Indigenous man a longtime Giant Tiger customer — until he says he was falsely accused of stealing


Hector King Jr. says he was told a man that looks, dresses and rides a bike like him had been stealing, and Giant Tiger had issued a no-trespass notice against him. He believes he was racially profiled. “That kind of degraded me, you know?” King says.

Hector King Jr., 62, who is Anishinaabe, says he was a victim of racial profiling when he was falsely accused of stealing from a Giant Tiger store near his home in east Toronto. The retailer says he can return, but King insists he won’t be back until he receives an apology. (Christopher Langenzarde/CBC)

When Hector King Jr. stopped by a Giant Tiger store in east Toronto to pick up bananas one afternoon in December, he says he felt as though he was being watched.

The 62-year-old Anishinaabe man from Gull Bay First Nation, near Thunder Bay, Ont., said he noticed a security guard and staff hovering nearby.

But it wasn’t until after King made the $1.68 purchase that he said he was stopped by an employee.

He said he was told never to return or he’d be charged with trespassing.

King was confused. He’d been riding his electric scooter from his Scarborough home to the store for years, spending up to $40 at a time on clothes or food, and said he has never stolen anything in his life. And while he noticed staff sometimes seemed to treat him differently than other customers — peering into his shopping basket or following him down aisles — they never raised any concerns.

So King called the discount chain’s customer service department and a few weeks later was advised to go back and talk to the store’s manager. He said she informed him that a man who looks, dresses and rides a scooter like him had been stealing. It had been captured on security video, but he was told he wasn’t allowed to see it.

“That kind of degraded me, you know?” King said. “When I was always spending money in that store.”

He said he believes he was racially profiled, especially after he learned an Indigenous man reported being followed by an employee at a Regina Giant Tiger in 2017.

“I thought, why are they not following anybody else? I see other people in that store. And they didn’t pick anybody else,” King said.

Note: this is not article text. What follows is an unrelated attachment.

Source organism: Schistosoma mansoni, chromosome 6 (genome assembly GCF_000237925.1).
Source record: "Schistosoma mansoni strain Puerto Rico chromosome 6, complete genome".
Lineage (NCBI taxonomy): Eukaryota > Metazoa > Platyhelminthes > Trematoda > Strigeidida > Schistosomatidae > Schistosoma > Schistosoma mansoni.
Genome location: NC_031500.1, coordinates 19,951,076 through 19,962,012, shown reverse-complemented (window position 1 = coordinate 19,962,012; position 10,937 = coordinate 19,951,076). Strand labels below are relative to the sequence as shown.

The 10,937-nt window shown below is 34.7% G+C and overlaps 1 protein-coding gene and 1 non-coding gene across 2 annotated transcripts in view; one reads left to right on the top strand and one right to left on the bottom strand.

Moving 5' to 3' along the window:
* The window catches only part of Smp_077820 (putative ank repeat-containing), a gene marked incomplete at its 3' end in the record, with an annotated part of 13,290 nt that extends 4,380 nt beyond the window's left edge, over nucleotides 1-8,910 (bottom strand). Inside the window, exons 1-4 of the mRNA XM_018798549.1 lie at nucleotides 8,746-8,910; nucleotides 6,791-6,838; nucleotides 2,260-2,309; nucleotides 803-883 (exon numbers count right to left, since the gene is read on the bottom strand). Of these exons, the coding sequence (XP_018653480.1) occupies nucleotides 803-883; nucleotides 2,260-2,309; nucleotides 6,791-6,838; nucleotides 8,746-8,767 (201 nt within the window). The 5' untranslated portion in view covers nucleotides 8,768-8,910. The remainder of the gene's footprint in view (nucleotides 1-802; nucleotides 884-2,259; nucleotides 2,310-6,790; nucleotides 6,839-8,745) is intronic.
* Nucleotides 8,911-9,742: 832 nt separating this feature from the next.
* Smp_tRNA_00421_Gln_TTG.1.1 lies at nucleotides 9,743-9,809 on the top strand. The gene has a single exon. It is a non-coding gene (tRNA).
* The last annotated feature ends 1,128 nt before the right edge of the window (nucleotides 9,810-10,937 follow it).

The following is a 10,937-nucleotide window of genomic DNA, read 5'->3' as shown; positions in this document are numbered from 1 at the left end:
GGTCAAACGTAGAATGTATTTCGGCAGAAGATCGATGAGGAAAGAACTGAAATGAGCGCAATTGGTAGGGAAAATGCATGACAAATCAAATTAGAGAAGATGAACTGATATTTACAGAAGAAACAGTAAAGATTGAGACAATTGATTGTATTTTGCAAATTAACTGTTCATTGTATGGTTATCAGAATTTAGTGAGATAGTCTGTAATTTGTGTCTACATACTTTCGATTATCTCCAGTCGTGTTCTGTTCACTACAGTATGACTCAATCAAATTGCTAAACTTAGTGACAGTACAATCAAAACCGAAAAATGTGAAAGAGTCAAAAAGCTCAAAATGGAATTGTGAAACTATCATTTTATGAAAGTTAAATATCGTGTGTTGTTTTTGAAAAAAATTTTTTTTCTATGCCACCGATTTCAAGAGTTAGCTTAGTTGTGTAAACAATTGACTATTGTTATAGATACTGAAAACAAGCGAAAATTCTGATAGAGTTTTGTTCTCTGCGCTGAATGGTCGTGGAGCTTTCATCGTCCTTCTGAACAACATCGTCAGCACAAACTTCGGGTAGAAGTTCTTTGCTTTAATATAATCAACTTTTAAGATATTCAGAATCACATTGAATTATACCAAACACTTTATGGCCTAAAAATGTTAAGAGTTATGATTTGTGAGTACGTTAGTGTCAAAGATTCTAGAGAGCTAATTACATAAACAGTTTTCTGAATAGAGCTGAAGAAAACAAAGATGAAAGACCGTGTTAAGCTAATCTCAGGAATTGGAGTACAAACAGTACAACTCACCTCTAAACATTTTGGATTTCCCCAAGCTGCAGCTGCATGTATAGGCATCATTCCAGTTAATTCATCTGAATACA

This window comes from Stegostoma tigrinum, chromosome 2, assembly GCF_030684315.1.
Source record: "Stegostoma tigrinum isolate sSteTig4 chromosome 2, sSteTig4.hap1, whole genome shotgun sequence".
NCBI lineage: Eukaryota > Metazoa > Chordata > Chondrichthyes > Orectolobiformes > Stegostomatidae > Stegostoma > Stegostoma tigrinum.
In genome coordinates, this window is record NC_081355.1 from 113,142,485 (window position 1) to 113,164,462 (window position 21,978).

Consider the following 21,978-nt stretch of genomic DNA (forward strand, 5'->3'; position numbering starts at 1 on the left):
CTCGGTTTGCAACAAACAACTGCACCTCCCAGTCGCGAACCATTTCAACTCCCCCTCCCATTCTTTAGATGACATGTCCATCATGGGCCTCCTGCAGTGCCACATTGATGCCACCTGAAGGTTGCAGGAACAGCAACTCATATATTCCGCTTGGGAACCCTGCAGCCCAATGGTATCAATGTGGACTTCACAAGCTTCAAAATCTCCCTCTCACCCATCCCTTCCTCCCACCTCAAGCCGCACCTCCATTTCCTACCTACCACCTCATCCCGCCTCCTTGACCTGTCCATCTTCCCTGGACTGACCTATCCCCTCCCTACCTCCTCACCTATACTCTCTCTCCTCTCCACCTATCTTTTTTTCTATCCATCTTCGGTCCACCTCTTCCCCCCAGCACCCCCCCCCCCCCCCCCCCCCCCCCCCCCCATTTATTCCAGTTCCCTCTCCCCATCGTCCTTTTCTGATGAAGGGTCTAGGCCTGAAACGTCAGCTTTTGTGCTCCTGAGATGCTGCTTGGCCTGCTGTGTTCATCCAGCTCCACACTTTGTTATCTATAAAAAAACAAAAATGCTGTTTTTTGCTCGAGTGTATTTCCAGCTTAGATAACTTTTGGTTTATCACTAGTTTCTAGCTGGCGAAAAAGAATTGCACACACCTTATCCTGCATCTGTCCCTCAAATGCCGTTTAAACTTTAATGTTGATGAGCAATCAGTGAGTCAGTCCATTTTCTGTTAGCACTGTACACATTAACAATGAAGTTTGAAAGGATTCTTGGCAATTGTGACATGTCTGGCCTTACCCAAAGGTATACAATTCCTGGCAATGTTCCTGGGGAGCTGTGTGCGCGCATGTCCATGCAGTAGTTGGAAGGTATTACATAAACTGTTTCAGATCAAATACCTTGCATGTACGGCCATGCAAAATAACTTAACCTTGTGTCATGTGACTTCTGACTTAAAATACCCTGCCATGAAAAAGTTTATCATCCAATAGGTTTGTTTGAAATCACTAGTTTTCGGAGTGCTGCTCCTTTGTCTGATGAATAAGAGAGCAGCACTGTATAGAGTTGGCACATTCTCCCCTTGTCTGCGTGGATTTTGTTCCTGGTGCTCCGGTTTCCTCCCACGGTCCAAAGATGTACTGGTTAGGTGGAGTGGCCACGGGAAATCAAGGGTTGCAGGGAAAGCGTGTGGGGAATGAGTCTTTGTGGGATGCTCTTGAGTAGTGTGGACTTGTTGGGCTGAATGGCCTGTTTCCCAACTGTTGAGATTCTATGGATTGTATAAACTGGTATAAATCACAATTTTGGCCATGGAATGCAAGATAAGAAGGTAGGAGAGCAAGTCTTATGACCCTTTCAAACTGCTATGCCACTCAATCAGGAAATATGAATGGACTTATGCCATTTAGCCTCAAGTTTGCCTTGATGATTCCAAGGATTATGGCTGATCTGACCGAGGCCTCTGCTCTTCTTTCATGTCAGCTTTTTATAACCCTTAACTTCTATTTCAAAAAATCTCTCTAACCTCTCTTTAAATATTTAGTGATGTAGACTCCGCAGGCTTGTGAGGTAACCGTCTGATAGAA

‘Your shopping habits are no longer welcome’

Wanting to clear his name and be allowed to shop in the store again, King continued to push Giant Tiger for an explanation on Facebook. However, it took nearly eight weeks from the initial encounter for someone to respond.

In an email to King dated Jan. 26, Giant Tiger said that after “careful review and consideration [the store] has instituted a trespass notice as your shopping habits are no longer welcome…. If you choose to disregard the trespass notice the police will be called to enforce the trespass notice.”

When CBC News contacted Giant Tiger for this story, spokesperson Aaron Wade said the ban has since been lifted.

“I am happy to confirm that Mr. King is welcome to continue shopping at any Giant Tiger location,” Wade said. 

He said Giant Tiger sent King an email on Feb. 10, but hasn’t received a response.

Fo Niemi, executive director of the Montreal group Center for Research-Action on Race Relations, says the ‘hurtful’ practice directed at King happens often in commercial settings, from department stores to small businesses across Canada. (CBC)

This is all news to King, who said he hasn’t received any further calls or emails. 

“They never said sorry or I could come back,” he said, adding that once he receives an apology, he’ll shop there again.

Three experts said that what happened to King appears to be an example of racial profiling.

Fo Niemi, executive director of the Montreal civil rights organization Center for Research-Action on Race Relations, said the “hurtful” practice happens often in commercial settings, from department stores to small businesses across Canada.